Scieur continues the Belgian domination


[In 1919] Scieur had spent a time huddled out of a storm in a doorway mending his tyres after four successive punctures. He had two witnesses: the woman who lived in the house, and a commissaire who checked that he did not accept so much help as a threaded needle to speed him on his way.

Once again the Belgians proved the strongest, placing eight men in the top ten. After finishing second in Cherbourg, 33-year-old Léon Scieur took the overall lead, consolidating it the following day with a seven-minute solo stage win at Brest. Thereafter his lead built up to nearly half an hour by the foot of the Pyrenees, but after Hector Heusghem won in Luchon by 24 minutes, Scieur's lead was down to just four minutes. That was as tight as it got, however, with Scieur slowly easing away all the way back to Paris. Once again Heusghem finished second overall, with Honoré Barthélemy finishing third. In fourth place was Luigi Lucotti, the highest placing yet by an Italian rider.

If these early postwar Tours seem lacklustre by comparison with their modern counterparts, it is perhaps hardly surprising when the logistics are considered: these were races of survival rather than action. 15½ hours Sciuer spent on the road to Le Havre; another 13 hours to Cherbourg, 15 to Brest, nearly 19 to Bayonne. And that is for the winners. What of poor Henri Miège, battered by the roads on the first stage such that he was already nine hours behind the lead; or the Monagesque Laurent Devalle, who took twenty-seven hours and eleven minutes to battle his way from Les Sables d'Olonne to Bayonne. Scieur himself was no stranger to hardship. In 1919, he had punctured four times in succession on the way to Brest. Scieur had spent a time huddled out of a storm in a doorway mending his tyres. He had two witnesses: the woman who lived in the house, and a commissaire who checked that he did not accept so much help as a threaded needle to speed him on his way. He finished in Brest two hours behind Firmin Lambot, and eventually lost the Tour that year by little more than that.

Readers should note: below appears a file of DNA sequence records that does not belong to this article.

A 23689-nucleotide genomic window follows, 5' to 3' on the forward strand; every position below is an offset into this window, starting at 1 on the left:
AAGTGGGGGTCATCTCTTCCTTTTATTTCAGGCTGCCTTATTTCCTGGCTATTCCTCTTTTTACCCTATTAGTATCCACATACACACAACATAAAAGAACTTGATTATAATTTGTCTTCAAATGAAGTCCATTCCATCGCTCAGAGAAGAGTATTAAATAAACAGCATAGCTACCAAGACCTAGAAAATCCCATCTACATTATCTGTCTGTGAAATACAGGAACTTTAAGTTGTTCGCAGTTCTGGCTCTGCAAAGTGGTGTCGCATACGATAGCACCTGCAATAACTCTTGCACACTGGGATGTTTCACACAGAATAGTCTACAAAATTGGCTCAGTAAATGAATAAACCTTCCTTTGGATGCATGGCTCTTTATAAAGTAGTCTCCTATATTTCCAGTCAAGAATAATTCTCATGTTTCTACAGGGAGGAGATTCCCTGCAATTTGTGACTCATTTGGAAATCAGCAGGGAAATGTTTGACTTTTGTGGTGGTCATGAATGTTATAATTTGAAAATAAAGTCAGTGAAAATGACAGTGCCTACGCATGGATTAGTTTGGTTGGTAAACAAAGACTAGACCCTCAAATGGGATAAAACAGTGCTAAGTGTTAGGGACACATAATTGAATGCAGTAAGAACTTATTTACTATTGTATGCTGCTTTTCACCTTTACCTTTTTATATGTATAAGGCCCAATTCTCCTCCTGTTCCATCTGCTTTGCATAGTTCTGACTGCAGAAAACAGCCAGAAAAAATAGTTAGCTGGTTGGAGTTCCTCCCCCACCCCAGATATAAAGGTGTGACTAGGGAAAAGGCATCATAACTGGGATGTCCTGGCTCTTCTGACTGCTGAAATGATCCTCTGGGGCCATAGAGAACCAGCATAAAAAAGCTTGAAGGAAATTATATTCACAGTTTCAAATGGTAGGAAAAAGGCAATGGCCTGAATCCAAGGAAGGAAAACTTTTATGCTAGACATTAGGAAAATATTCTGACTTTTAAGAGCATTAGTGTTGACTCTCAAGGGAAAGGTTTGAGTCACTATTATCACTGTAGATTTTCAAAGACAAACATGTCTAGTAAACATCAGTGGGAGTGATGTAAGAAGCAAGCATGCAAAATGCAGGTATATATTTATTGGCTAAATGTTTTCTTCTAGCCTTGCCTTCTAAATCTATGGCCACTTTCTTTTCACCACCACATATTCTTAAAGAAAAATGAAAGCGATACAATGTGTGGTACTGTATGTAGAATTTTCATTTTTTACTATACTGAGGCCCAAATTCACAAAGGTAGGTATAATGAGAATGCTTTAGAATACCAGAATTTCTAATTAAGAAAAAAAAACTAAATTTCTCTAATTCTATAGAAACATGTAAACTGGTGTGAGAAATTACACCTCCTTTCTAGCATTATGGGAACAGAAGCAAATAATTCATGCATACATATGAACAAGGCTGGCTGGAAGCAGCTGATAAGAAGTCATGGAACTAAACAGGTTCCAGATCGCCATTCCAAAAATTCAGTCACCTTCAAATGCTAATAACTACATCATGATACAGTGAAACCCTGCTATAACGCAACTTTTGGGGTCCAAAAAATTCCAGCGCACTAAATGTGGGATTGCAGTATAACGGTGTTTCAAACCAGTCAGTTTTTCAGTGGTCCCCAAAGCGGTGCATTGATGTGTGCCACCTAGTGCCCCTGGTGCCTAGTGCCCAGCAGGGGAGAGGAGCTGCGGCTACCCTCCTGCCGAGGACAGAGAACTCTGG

Stage winners

 StageWinnerOverall Leader
Stage 1Paris - Le Havre, 388kmLouis MottiatLouis Mottiat
Stage 2Le Havre - Cherbourg, 364kmRomain BellengerLéon Scieur
Stage 3Cherbourg - Brest, 405kmLéon ScieurLéon Scieur
Stage 4Brest - Les Sables d'Olonne, 412kmLouis MottiatLéon Scieur
Stage 5Les Sables d'Olonne - Bayonne, 482kmLouis MottiatLéon Scieur
Stage 6Bayonne - Luchon, 326kmHector HeusghemLéon Scieur
Stage 7Luchon - Perpignan, 323kmLouis MottiatLéon Scieur
Stage 8Perpignan - Toulon, 411kmLuigi LucottiLéon Scieur
Stage 9Toulon - Nice, 272kmFirmin LambotLéon Scieur
Stage 10Nice - Grenoble, 333kmLéon ScieurLéon Scieur
Stage 11Grenoble - Geneva, 325kmFélix GoethalsLéon Scieur
Stage 12Geneva - Strasbourg, 371kmHoneré BarthélémyLéon Scieur
Stage 13Strasbourg - Metz, 300kmFélix SellierLéon Scieur
Stage 14Metz - Dunquerque, 433kmFélix GoethalsLéon Scieur
Stage 15Dunquerque - Paris, 340kmFélix GoethalsLéon Scieur

Results

Overall

1st: Léon Scieur, Belgium, 5484km in 221h 50' 26" (24.724km/h)
2nd: Hector Heusghem, Belgium, @18' 36"
3rd: Honeré Barthélémy, France, @2h 01' 00"
4th: Luigi Lucotti, Italy, @2h 39' 18"
5th: Hector Tiberghien, Belgium, @4h 33' 19"
6th: Victor Lenaers, Belgium, @4h 53' 23"
7th: Léon Despontin, Belgium, @5h 01' 54"
8th: Camille Leroy, Belgium, @7h 56' 27"
9th: Firmin Lambot, Belgium, @8h 26' 25"
10th: Félix Goethals, Belgium, @8h 42' 26"

(38th: Robert Catelan, France, @62h 19' 57")